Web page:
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Judge in Oregon orders harder look at forestry project

By JEFF BARNARD
Of the Associated Press

GRANTS PASS — A federal judge ruled Monday that federal forest managers have to take a harder look at the environmental harm that could be caused by a new forestry project planned in northern spotted owl habitat as a way to break a logjam over timber harvests in the Northwest.

U.S. District Judge Ann Aiken ruled in Eugene that the environmental analysis the U.S. Bureau of Land Management did on the White Castle timber sale outside Roseburg was inadequate. Aiken ordered a more stringent environmental impact statement.

She found BLM didn't consider how logging mature forest would harm the spotted owl, a threatened species, and the agency should have considered more than one alternative for analysis.

Specifically, BLM should have looked at logging in a younger forest as well as the mature forest where the project was sited.

“The project may be relatively small in size but it will adversely affect the northern spotted owl,” Aiken wrote. “Moreover, it represents a pilot test with effects that are likely to be highly controversial, highly uncertain, and influential on future project planning.”

The timber sale was part of a series of pilot projects ordered by the Obama administration to demonstrate so-called “ecological restoration” forestry as a way to increase timber harvests on federal lands in the Northwest while making forests more healthy and creating better habitat for fish and wildlife.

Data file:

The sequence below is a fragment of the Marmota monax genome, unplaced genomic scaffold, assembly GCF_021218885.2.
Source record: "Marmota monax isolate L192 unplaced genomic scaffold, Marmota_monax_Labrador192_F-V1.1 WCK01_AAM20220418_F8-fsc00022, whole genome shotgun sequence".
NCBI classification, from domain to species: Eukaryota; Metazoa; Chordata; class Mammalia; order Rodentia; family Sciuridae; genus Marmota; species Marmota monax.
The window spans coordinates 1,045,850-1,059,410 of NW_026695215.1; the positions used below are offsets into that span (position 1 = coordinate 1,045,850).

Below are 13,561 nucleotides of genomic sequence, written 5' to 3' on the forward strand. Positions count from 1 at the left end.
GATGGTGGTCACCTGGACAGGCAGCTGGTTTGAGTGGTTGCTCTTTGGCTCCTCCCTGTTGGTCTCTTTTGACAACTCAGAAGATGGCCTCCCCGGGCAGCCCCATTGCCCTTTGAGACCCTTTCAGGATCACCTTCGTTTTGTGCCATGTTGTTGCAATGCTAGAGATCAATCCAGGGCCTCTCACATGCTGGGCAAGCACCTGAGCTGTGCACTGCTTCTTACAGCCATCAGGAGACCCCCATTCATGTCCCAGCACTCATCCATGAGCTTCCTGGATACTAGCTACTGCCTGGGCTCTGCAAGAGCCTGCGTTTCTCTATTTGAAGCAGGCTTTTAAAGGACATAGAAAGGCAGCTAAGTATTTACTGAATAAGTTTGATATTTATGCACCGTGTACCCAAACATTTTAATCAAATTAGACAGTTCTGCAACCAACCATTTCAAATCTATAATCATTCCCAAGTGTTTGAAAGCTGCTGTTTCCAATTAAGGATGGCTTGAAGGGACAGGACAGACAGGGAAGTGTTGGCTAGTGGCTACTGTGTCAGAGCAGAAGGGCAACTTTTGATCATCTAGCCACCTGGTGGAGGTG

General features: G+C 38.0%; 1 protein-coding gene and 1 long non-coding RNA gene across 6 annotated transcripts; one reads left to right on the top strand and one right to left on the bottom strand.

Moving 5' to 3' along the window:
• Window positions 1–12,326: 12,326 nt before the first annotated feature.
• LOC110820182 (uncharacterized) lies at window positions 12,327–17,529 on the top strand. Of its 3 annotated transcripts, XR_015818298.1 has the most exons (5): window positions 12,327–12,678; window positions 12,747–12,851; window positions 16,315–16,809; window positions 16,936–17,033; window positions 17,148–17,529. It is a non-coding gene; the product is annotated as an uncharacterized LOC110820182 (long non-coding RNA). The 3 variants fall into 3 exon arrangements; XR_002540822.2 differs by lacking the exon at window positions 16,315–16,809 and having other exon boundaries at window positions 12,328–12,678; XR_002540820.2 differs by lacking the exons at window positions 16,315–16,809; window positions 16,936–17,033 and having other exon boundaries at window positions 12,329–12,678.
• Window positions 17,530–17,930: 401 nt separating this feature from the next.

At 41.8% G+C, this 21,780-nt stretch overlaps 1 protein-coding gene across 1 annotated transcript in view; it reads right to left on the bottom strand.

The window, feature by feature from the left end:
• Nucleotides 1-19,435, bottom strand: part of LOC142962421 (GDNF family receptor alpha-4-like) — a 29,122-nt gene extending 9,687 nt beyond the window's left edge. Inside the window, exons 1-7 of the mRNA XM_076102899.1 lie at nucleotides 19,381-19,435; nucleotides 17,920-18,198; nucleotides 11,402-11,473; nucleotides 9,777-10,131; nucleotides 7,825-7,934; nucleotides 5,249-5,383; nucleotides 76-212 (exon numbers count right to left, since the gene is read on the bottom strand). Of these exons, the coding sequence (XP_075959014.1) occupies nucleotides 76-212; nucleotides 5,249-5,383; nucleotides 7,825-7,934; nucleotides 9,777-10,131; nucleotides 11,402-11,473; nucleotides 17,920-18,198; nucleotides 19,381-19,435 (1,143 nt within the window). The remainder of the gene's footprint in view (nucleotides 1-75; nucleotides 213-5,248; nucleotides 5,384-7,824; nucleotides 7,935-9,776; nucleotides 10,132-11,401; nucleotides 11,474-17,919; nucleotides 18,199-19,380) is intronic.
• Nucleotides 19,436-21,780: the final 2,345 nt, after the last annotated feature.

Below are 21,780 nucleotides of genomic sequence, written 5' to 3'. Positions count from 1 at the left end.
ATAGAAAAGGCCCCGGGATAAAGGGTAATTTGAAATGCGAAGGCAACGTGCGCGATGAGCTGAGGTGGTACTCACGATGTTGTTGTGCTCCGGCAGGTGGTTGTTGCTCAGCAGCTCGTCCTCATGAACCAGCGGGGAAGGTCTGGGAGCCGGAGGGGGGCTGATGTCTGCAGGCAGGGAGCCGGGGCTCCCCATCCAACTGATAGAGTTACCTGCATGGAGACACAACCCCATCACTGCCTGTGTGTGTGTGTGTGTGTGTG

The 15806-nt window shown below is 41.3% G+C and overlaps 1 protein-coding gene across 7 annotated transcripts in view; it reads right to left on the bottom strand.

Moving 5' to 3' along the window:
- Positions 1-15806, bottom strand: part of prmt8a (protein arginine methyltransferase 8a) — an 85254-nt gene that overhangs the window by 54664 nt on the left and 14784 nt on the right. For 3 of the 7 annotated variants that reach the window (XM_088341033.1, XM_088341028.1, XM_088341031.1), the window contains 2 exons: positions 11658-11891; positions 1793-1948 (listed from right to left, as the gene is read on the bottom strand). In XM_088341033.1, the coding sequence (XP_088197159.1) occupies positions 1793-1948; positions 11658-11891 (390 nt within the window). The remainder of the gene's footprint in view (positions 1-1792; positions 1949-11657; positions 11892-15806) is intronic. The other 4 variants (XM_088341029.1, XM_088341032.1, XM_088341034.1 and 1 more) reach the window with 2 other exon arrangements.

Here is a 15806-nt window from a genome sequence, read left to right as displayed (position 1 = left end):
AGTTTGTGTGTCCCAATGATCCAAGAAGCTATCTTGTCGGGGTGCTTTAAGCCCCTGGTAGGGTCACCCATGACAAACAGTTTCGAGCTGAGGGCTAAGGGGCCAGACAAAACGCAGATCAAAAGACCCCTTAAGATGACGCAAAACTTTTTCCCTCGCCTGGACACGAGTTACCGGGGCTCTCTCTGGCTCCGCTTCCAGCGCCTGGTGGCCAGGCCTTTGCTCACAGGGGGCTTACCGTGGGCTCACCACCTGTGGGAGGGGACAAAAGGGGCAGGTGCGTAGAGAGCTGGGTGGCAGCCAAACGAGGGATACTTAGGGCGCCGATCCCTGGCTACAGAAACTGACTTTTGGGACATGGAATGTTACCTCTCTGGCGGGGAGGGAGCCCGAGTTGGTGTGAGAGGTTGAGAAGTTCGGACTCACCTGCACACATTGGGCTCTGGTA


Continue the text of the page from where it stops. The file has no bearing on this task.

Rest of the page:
The approach is based in principles developed by forestry professors Norm Johnson of Oregon State University and Jerry Franklin of University of Washington, two authors of the Northwest Forest Plan, a 1994 court-ordered blueprint for protecting the spotted owl, salmon and a host of other species dependent on old growth forests.

The plan also cut timber harvest by 90 percent, sending many rural timber towns into an economic tailspin.

The BLM and U.S. Forest Service are in the process of overhauling the Northwest Forest Plan.

In 2010, Ken Salazar, then secretary of Interior, came to Roseburg to learn about ecological restoration forestry, and ordered BLM to do a series of pilot projects based on Franklin and Johnson's ideas.

Steve Pedery, conservation director of Oregon Wild, one of the conservation groups that brought the lawsuit, said the ruling threw into doubt the ability of BLM to use ecological restoration forestry to expand timber harvests into old growth forests in the Northwest, because there is still a lot of scientific uncertainty.

BLM spokeswoman Jody Weil said the agency was reviewing the ruling and had no immediate comment.

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